, Volume 91, Issue 11, pp 505–518 | Cite as

The evolutionary processes of mitochondrial and chloroplast genomes differ from those of nuclear genomes

  • Helena KorpelainenEmail author


This paper first introduces our present knowledge of the origin of mitochondria and chloroplasts, and the organization and inheritance patterns of their genomes, and then carries on to review the evolutionary processes influencing mitochondrial and chloroplast genomes. The differences in evolutionary phenomena between the nuclear and cytoplasmic genomes are highlighted. It is emphasized that varying inheritance patterns and copy numbers among different types of genomes, and the potential advantage achieved through the transfer of many cytoplasmic genes to the nucleus, have important implications for the evolution of nuclear, mitochondrial and chloroplast genomes. Cytoplasmic genes transferred to the nucleus have joined the more strictly controlled genetic system of the nuclear genome, including also sexual recombination, while genes retained within the cytoplasmic organelles can be involved in selection and drift processes both within and among individuals. Within-individual processes can be either intra- or intercellular. In the case of heteroplasmy, which is attributed to mutations or biparental inheritance, within-individual selection on cytoplasmic DNA may provide a mechanism by which the organism can adapt rapidly. The inheritance of cytoplasmic genomes is not universally maternal. The presence of a range of inheritance patterns indicates that different strategies have been adopted by different organisms. On the other hand, the variability occasionally observed in the inheritance mechanisms of cytoplasmic genomes reduces heritability and increases environmental components in phenotypic features and, consequently, decreases the potential for adaptive evolution.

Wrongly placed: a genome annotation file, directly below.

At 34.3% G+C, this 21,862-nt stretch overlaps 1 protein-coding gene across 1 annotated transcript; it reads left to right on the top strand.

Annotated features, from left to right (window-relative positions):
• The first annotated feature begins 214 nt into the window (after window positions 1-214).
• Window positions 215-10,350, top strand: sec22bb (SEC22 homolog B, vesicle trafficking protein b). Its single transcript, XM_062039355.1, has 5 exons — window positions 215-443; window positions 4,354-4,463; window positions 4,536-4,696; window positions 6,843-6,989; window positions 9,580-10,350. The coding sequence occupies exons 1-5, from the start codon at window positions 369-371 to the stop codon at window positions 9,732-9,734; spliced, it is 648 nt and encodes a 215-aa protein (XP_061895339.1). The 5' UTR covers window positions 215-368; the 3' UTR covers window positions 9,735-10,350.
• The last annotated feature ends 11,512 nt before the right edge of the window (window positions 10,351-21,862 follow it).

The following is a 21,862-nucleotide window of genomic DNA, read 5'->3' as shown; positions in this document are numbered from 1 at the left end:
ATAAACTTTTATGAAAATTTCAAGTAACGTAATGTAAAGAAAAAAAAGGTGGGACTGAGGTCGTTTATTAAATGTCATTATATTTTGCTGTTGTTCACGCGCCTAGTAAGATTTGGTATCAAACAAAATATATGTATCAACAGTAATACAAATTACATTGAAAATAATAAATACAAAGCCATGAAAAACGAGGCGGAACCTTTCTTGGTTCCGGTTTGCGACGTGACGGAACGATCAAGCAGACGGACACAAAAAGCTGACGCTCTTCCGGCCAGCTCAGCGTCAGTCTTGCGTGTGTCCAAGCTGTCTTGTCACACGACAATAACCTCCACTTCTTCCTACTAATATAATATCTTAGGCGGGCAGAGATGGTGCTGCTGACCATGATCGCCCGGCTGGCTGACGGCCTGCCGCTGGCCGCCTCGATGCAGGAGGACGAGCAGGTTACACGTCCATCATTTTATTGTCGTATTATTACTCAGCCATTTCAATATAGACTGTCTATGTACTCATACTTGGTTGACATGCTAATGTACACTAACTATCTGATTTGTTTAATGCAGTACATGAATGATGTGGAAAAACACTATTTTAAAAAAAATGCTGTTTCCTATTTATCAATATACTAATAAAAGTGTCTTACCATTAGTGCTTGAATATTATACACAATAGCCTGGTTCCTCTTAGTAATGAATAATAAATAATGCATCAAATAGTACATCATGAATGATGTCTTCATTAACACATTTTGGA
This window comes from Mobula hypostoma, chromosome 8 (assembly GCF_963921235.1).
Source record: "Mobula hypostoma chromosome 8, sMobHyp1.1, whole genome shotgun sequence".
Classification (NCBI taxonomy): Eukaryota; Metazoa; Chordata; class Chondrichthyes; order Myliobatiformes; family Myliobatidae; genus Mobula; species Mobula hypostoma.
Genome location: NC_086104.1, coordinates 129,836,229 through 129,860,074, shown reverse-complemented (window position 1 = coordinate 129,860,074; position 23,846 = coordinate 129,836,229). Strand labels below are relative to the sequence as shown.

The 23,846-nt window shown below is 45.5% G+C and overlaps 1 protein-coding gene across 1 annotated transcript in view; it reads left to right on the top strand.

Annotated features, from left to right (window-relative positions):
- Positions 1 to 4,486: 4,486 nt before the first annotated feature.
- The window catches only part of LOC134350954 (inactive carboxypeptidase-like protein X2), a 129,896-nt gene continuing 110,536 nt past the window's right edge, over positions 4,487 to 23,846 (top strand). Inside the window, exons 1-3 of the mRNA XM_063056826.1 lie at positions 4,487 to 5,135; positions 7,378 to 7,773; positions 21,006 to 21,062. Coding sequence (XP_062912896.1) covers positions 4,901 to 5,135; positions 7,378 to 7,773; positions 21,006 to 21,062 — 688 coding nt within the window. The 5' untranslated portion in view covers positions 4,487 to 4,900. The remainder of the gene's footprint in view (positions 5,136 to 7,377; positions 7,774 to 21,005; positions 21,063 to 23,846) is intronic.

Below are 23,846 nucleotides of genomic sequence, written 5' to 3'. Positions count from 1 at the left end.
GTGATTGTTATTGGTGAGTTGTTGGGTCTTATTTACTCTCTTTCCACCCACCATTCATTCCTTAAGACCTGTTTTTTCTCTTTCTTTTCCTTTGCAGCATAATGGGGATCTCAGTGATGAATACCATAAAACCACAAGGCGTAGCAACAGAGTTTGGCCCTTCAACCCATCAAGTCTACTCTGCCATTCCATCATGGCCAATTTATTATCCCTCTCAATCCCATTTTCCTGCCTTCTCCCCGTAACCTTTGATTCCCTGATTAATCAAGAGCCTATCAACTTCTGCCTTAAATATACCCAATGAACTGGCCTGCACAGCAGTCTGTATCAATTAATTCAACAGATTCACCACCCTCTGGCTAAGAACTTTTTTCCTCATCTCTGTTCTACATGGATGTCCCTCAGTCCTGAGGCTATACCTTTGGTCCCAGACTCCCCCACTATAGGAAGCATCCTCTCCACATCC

Mitochondrial Genome Chloroplast Genome Nuclear Genome Plastid Genome Inheritance Pattern 
These keywords were added by machine and not by the authors. This process is experimental and the keywords may be updated as the learning algorithm improves.



I am grateful to the anonymous referees for fruitful comments, which have helped me to improve this article considerably.


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© Springer-Verlag 2004

Authors and Affiliations

  1. 1.Department of Applied BiologyUniversity of HelsinkiHelsinkiFinland

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